Climate change and the predicted warmer temperatures and more extreme hydrological regimes could affect freshwater ecosystems and their energy pathways. To appreciate the complex spatial and temporal interactions of carbon cycling in flowing waters, ecosystem metabolism (gross primary production [GPP] and ecosystem respiration [ER]) must be resolved at the scale of an entire river network. Here, we propose a meta-ecosystem framework that couples light and temperature regimes with a reach-scale ecosystem model and integrates network structure, catchment land cover, and the hydrologic regime. The model simulates the distributed functioning of dissolved and particulate organic carbon, autotrophic biomass, and thus ecosystem metabolism, and reproduces fairly well the metabolic regimes observed in 12 reaches of the Ybbs River network, Austria. Results show that the annual network-scale metabolism was heterotrophic, yet with a clear peak of autotrophy in spring. Autochthonous energy sources contributed 43% of the total ER. We further investigated the effect of altered thermal and hydrologic regimes on metabolism and ecosystem efficiency. We predicted that an increase of 2.5? in average stream water temperature could boost ER and GPP by 31% (24%-57%) and 28% (5%-57%), respectively. The effect of flashier hydrologic regimes is more complex and depends on autotrophic biomass density. The analysis shows the complex interactions between environmental conditions and biota in shaping stream metabolism and highlights the existing knowledge gaps for reliable predictions of the effects of climate change in these ecosystems.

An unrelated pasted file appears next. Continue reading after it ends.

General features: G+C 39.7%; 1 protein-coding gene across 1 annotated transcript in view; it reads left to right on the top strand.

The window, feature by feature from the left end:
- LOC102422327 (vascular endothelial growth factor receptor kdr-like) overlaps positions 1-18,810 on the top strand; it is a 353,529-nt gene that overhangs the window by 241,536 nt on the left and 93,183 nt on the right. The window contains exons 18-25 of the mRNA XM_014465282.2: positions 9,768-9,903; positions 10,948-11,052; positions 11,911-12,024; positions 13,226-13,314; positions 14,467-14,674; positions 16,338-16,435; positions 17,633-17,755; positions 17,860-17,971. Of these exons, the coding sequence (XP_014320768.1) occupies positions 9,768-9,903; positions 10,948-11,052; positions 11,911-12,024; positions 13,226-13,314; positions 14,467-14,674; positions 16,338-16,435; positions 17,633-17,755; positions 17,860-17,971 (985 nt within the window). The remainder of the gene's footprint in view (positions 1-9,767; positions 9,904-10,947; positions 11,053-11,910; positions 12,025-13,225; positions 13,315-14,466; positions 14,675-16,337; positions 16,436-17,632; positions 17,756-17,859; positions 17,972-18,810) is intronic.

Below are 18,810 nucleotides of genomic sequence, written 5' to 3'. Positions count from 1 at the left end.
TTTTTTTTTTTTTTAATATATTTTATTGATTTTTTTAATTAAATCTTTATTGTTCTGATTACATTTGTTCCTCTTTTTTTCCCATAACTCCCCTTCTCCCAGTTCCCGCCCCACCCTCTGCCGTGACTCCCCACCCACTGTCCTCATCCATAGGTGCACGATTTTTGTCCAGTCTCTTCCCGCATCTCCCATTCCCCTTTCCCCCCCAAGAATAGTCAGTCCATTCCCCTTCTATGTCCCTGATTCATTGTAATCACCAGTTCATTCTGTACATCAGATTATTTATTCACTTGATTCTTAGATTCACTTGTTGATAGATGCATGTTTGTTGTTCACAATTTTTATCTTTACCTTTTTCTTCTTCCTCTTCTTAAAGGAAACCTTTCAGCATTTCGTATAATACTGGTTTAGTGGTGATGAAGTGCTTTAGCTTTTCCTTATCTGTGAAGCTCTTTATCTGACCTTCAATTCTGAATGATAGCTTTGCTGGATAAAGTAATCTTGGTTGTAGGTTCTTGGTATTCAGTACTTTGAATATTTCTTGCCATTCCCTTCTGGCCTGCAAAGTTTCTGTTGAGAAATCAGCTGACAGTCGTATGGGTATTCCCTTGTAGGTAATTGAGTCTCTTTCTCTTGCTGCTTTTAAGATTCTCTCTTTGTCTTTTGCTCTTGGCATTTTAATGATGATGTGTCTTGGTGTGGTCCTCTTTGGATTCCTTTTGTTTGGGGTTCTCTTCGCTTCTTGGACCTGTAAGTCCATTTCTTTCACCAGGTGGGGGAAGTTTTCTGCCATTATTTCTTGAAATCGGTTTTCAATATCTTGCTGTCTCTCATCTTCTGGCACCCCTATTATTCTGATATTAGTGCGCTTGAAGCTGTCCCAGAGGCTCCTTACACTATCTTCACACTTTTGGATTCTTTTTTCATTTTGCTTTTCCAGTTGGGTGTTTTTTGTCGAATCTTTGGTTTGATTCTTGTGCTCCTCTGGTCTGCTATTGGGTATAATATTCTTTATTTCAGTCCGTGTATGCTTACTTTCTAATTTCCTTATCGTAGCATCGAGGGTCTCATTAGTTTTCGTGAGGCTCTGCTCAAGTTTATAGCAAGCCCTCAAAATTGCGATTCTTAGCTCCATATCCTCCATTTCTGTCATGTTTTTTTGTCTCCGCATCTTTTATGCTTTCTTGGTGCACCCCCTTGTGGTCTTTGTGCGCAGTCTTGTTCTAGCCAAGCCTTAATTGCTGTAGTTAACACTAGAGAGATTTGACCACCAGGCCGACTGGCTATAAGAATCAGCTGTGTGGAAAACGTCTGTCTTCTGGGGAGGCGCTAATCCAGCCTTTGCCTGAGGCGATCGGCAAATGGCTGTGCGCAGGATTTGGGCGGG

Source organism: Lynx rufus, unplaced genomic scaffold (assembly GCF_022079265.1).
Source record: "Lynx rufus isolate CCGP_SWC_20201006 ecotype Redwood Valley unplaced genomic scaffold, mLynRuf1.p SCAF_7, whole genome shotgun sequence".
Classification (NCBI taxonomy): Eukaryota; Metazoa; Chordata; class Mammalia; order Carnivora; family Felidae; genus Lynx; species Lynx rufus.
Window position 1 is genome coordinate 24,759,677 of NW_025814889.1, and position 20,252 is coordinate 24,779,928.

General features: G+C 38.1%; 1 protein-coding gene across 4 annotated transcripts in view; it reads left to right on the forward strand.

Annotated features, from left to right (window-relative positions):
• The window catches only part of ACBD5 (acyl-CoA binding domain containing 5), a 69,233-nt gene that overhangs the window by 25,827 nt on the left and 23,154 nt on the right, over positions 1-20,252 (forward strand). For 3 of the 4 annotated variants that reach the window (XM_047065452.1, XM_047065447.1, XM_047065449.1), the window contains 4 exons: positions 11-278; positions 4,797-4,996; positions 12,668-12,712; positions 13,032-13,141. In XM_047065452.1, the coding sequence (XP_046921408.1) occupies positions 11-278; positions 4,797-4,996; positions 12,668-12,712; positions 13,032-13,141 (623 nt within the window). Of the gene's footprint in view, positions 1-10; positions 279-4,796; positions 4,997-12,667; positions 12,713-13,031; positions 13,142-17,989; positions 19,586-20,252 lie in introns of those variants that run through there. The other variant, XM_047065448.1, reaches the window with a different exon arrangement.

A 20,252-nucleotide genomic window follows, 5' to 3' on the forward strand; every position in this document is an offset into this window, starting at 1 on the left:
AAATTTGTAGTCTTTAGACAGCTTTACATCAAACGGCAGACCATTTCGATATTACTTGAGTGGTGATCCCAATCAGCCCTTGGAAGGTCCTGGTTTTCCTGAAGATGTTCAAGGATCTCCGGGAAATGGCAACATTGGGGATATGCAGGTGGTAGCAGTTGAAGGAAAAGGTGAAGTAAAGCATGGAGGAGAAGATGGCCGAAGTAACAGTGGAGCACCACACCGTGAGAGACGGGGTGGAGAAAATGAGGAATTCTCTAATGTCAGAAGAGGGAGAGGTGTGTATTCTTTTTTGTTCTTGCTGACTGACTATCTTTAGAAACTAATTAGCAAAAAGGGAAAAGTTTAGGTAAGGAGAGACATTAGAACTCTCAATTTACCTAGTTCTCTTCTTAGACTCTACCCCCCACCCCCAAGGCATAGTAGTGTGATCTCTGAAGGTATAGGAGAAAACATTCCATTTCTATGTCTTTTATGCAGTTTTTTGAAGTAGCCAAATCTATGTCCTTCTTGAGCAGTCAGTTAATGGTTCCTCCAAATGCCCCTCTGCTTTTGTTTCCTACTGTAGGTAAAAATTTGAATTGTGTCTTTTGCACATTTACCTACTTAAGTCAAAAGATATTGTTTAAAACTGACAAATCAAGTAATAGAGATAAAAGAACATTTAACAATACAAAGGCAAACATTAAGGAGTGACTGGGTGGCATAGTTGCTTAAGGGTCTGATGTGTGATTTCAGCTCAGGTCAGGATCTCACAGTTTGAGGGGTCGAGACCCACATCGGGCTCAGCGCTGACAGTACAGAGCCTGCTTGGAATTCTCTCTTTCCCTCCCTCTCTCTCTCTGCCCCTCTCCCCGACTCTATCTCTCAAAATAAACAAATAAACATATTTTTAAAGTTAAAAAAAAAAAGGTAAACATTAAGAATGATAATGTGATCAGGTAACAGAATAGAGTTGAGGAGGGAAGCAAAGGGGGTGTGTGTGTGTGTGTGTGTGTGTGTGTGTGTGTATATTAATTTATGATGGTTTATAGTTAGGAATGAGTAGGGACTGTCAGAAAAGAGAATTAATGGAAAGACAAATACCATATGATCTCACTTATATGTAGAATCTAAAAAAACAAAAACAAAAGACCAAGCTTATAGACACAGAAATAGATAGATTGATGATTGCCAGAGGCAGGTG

A Network-Scale Modeling Framework for Stream Metabolism, Ecosystem Efficiency, and Their Response to Climate Change

Bertuzzo, E
2023-01-01

Abstract

Climate change and the predicted warmer temperatures and more extreme hydrological regimes could affect freshwater ecosystems and their energy pathways. To appreciate the complex spatial and temporal interactions of carbon cycling in flowing waters, ecosystem metabolism (gross primary production [GPP] and ecosystem respiration [ER]) must be resolved at the scale of an entire river network. Here, we propose a meta-ecosystem framework that couples light and temperature regimes with a reach-scale ecosystem model and integrates network structure, catchment land cover, and the hydrologic regime. The model simulates the distributed functioning of dissolved and particulate organic carbon, autotrophic biomass, and thus ecosystem metabolism, and reproduces fairly well the metabolic regimes observed in 12 reaches of the Ybbs River network, Austria. Results show that the annual network-scale metabolism was heterotrophic, yet with a clear peak of autotrophy in spring. Autochthonous energy sources contributed 43% of the total ER. We further investigated the effect of altered thermal and hydrologic regimes on metabolism and ecosystem efficiency. We predicted that an increase of 2.5? in average stream water temperature could boost ER and GPP by 31% (24%-57%) and 28% (5%-57%), respectively. The effect of flashier hydrologic regimes is more complex and depends on autotrophic biomass density. The analysis shows the complex interactions between environmental conditions and biota in shaping stream metabolism and highlights the existing knowledge gaps for reliable predictions of the effects of climate change in these ecosystems.
2023
59
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Utilizza questo identificativo per citare o creare un link a questo documento: https://hdl.handle.net/10278/5035640
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